Flight tests in Europe have shown that long-lasting contrails can be avoided by slightly changing flight altitudes.
The flights were conducted as part of a project run by research agency the German Aerospace Center with ATC organisation EUROCONTROL Maastricht Upper Area Control Centre (MUAC).
The avoidance procedure that was tested could help reduce the climate impact of aviation and the results have been published in the journal ‘Meteorologische Zeitschrift‘ (in English).
In 2021, there was considerably less air traffic than in previous years due to the COVID-19 pandemic. A research team from the DLR Institute of Atmospheric Physics and MUAC used this situation as a basis for analyses of contrails in the upper airspace over north-west Germany and the Benelux countries.
Th eprocedure was used every alternate day, when the weather forecast for the flight altitudes used by regular air traffic suggested that long-lasting contrails would form. The flights were diverted up or down by 2000ft (660m).
The researchers then used satellite images to check if the long-lasting contrails had formed. The flights on the days when air traffic was not subject to the procedure served as a reference. The research team was able to show that long-lasting contrails occurred less frequently.
Avoiding the climate impact of contrails
Aircraft usually emit at altitudes where their emissions have a different effect than on the ground and have a particularly large climate impact. The non-carbon-dioxide effects of air transport include, in particular, contrails and contrail cirrus – that is, ice clouds.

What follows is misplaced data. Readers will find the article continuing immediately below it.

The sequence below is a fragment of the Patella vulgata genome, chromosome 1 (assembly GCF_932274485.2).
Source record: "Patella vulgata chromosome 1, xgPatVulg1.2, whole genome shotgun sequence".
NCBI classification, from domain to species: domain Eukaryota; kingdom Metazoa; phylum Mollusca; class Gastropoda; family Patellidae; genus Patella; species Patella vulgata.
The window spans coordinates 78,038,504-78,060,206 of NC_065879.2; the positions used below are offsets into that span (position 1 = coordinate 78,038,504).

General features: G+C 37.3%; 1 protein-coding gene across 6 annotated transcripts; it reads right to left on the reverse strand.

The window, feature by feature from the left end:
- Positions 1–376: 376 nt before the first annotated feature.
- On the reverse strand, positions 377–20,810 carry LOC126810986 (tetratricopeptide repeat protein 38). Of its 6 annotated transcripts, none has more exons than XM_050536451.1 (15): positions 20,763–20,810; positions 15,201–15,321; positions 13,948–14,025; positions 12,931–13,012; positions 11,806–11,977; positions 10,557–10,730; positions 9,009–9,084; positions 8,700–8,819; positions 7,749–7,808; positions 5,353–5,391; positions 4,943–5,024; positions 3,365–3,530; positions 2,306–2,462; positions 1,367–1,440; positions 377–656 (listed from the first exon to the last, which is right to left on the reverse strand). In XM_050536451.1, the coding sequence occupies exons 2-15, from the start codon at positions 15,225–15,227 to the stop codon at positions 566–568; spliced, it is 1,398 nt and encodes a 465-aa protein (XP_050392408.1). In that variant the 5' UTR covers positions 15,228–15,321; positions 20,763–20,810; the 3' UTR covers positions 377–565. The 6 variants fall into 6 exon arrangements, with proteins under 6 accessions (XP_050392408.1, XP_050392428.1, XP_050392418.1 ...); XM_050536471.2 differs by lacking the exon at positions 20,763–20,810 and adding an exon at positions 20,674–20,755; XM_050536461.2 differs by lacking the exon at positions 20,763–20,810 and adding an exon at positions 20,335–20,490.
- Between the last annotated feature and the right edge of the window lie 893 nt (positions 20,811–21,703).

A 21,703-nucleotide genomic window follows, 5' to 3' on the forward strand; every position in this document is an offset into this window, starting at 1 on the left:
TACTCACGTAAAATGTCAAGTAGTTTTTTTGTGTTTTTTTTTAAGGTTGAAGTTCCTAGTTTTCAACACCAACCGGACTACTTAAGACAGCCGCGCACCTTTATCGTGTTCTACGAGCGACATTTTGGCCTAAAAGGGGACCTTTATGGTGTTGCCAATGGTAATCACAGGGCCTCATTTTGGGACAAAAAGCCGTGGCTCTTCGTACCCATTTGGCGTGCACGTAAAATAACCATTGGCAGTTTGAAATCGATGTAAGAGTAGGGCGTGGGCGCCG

The non-carbon-dioxide effects of aviation can have both a warming and a cooling effect, with the warming effect predominating. As they only have short atmospheric lifetimes compared to carbon dioxide, the effects are not evenly distributed in the atmosphere. Their effect on the climate therefore depends heavily on numerous parameters – geographical location, altitude, time of emission, position of the Sun and weather conditions.
This opens up the possibility of reducing the climate impact of aviation by choosing suitable flight routes and altitudes (referred to as climate-optimized flight trajectories). However, the use of climate-optimized flight trajectories generally leads to increased carbon dioxide emissions. As such, the optimised flight trajectories must be selected in such a way that the overall climate impact of the flight in question is reduced.
Important prerequisites for the possible introduction of such climate-optimized flight trajectories include that the climate impact of individual flights must be able to be predicted so reliably by the weather services that a diversion of air traffic actually leads to a reduction in the climate impact.
The climate impact of non-carbon-dioxide effects must also be integrated into the operational tools and processes for planning flight trajectories. This requires a system that calculates the climate impact of a flight with sufficient accuracy within the time available for flight planning.
In addition, when flights are rerouted in higher airspace, it must be ensured that authorized air traffic can continue to be handled safely, in an orderly way and without delays, because taking climate aspects into account when selecting trajectories can lead to capacity bottlenecks in the airspace.
In contrast to the other non-carbon-dioxide effects, in the case of long-lasting contrails it is possible to control whether more or fewer contrails are formed. This requires sophisticated statistical methods. The DLR and EUROCONTROL/MUAC team used this to prove that the avoidance of long-lasting contrails actually works in real air traffic. This is a successful step on the way to climate-friendly air transport.